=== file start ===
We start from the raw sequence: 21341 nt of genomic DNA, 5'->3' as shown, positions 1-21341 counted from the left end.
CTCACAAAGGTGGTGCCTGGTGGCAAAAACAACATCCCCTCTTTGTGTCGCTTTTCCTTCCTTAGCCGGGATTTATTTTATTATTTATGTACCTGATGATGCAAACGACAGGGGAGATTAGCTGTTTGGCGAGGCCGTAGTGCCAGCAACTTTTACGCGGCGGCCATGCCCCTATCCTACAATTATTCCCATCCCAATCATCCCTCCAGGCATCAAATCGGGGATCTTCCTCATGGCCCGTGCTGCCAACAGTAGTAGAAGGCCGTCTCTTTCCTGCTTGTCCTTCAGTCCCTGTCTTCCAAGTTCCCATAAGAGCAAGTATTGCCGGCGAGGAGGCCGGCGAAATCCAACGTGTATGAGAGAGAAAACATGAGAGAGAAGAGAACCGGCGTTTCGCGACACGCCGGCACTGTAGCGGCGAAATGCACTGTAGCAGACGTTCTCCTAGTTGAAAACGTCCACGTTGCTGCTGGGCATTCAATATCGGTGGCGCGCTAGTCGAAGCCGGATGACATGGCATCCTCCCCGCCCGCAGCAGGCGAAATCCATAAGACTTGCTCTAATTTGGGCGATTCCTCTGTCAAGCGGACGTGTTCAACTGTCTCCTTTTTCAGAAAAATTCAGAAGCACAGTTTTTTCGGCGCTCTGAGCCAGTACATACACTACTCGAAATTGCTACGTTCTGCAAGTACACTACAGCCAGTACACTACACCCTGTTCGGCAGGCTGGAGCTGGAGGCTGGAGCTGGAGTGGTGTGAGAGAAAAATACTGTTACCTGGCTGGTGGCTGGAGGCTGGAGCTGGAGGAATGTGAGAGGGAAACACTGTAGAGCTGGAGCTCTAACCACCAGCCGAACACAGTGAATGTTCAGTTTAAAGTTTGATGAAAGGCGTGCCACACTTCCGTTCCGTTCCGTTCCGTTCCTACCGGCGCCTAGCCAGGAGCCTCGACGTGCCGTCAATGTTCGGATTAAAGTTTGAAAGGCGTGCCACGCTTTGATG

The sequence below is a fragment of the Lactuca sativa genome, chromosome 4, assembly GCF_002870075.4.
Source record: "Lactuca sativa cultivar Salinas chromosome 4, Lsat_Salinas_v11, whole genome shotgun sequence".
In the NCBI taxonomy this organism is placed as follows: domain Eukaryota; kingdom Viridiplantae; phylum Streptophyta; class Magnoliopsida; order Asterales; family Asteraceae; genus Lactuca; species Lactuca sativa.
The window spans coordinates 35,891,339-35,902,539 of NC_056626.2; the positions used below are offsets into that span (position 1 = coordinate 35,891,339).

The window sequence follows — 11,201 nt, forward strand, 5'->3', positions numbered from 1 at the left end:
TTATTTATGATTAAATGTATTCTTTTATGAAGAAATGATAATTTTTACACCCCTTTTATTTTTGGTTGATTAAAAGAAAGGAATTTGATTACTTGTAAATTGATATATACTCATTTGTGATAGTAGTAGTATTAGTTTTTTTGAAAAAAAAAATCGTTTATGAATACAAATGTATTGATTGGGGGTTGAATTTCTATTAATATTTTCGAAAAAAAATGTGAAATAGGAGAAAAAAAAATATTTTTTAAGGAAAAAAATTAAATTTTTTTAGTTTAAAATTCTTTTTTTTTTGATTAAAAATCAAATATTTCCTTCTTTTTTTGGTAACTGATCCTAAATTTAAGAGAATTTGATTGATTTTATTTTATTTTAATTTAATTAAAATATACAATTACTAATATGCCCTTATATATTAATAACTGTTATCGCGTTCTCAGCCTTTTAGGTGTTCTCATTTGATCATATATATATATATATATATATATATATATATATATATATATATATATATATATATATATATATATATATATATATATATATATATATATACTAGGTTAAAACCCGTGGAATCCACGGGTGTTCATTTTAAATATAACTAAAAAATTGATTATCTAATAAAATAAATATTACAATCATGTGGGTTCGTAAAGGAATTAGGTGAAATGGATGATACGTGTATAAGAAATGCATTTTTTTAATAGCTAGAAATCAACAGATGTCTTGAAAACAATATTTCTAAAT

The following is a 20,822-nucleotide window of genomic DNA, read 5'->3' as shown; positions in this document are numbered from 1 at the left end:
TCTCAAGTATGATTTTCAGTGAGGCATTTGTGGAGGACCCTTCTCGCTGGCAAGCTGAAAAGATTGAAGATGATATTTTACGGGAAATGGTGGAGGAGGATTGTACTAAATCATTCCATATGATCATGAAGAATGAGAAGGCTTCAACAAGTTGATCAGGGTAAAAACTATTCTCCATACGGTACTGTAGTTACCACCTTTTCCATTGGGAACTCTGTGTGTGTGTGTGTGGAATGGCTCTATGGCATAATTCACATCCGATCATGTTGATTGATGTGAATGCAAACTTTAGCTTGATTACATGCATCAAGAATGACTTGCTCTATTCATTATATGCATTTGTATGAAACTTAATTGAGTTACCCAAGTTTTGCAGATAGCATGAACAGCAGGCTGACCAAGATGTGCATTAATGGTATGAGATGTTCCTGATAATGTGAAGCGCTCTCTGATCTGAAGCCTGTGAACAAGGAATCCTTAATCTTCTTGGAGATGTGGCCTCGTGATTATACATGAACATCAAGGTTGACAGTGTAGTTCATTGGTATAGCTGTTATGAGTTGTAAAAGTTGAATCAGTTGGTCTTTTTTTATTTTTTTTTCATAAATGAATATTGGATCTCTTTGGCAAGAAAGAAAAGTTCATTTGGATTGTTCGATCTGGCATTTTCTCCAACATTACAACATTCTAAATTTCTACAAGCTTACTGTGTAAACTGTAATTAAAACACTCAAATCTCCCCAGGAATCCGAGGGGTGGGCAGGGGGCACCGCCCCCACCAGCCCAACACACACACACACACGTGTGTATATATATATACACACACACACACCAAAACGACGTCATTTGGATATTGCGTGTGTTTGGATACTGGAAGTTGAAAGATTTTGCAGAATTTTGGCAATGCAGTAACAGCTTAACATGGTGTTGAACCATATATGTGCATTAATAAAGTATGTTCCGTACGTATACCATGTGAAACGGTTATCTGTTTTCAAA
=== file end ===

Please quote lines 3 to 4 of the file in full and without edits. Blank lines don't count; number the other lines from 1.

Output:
The sequence below is a fragment of the Lactuca sativa genome, chromosome 4, assembly GCF_002870075.4.
Source record: "Lactuca sativa cultivar Salinas chromosome 4, Lsat_Salinas_v11, whole genome shotgun sequence".